Reduce stress

Another thing the greater specificity will do for you: Give you a good laugh.

That’s right!

There are some codes in ICD-10 that will make you go “Huh?” and make you laugh.

Here are some of the best ones:

  • V91.07XA – Burn due to water-skis on fire, initial encounter (This has to be one of my favorites, because don’t you just think how and why? Maybe, people were trying to get on that “Jackass” show or in one of the movies and were using water skis to ski down a street while they were on fire?)
  • V95.41XA – Spacecraft crash injuring occupant, initial encounter (Just an fyi, if it happens again V95.41XD is for a subsequent encounter!)
  • V97.33XA – Sucked into jet engine, initial encounter (Ouch! And as if being sucked into a jet engine the first time wasn’t bad enough, if it happens again, you have V97.33XD for a subsequent encounter. And yes, we know “subsequent encounter” means with a physician, not a jet engine, but where’s the humor in that?)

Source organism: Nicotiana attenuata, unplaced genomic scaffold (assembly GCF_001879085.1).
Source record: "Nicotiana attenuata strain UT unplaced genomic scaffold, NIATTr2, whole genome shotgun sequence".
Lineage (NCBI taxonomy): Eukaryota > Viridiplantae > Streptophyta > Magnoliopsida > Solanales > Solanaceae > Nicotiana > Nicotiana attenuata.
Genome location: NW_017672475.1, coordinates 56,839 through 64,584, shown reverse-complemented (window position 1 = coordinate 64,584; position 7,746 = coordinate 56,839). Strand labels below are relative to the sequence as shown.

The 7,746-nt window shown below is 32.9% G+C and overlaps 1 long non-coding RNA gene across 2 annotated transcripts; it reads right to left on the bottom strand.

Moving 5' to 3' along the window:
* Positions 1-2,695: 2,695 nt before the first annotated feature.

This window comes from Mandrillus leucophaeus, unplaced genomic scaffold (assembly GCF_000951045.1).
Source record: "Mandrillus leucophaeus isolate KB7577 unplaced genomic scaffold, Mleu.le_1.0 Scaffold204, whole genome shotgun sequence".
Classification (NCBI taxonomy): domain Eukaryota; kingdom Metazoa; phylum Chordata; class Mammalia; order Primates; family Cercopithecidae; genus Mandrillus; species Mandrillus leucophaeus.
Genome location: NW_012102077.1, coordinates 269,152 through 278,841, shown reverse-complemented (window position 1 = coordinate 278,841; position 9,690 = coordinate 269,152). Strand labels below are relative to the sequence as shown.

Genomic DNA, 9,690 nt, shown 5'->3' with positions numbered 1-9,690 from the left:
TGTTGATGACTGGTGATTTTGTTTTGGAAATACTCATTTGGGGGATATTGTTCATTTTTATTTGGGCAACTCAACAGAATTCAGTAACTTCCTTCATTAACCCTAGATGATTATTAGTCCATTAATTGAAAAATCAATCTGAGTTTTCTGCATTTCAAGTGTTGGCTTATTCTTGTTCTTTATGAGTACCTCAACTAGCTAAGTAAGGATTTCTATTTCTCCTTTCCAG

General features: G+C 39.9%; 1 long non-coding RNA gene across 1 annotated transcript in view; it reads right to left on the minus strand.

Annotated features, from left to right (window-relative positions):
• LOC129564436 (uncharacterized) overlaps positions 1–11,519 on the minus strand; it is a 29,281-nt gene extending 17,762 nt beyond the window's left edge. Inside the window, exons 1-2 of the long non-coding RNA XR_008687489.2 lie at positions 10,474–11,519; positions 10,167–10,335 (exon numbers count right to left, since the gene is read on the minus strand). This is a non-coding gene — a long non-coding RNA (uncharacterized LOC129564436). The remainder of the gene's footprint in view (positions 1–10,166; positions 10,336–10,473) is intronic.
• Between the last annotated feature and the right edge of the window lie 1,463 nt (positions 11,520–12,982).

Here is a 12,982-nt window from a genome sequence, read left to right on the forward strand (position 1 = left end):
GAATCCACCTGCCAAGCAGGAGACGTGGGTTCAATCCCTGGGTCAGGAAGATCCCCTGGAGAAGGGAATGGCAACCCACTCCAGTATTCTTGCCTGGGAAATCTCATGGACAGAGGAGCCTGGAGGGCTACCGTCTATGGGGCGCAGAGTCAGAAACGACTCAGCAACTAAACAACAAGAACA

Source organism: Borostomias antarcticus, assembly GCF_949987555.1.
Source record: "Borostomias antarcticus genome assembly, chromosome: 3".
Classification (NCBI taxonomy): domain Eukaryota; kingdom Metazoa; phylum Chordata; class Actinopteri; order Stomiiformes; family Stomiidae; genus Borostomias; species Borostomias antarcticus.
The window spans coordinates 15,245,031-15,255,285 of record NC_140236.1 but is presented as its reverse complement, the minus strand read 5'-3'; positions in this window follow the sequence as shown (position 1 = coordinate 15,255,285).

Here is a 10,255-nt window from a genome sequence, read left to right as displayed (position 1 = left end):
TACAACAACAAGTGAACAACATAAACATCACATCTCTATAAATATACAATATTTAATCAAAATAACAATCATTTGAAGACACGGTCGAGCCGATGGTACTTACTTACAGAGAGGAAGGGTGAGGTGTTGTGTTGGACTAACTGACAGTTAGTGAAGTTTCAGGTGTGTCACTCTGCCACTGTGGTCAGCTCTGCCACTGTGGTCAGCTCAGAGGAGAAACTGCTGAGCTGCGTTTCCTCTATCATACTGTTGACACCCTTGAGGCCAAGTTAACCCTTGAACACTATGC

• Y92.146 – Swimming-pool of prison as the place of occurrence of the external cause (I didn’t even know prisons had pools!)
  • W56.22XA – Struck by orca (Now you know this one had to be requested by people who work at SeaWorld.)
  • W56.32X – Struck by other marine mammal (Just in case it wasn’t an orca that struck you.)
  • Z62.1 – Parental overprotection (Can you say helicopter parents?)
  • Z63.1 – Problems in relationship with in-laws (So what’s new?)

So as you can see, ICD-10 will cover you for just about anything.

In fact, if it walks, swims, slithers or flies and it bites you, there’s a code for it. Don’t believe me. Just click here and search “bitten by”. You’ll find everything from a chicken to a squirrel to a sea lion to a pig to a parrot to a macaw, to a … You get the picture.

So hopefully you’ve been able to de-stress and laugh a little, because you know what they say – laughter is the best medicine!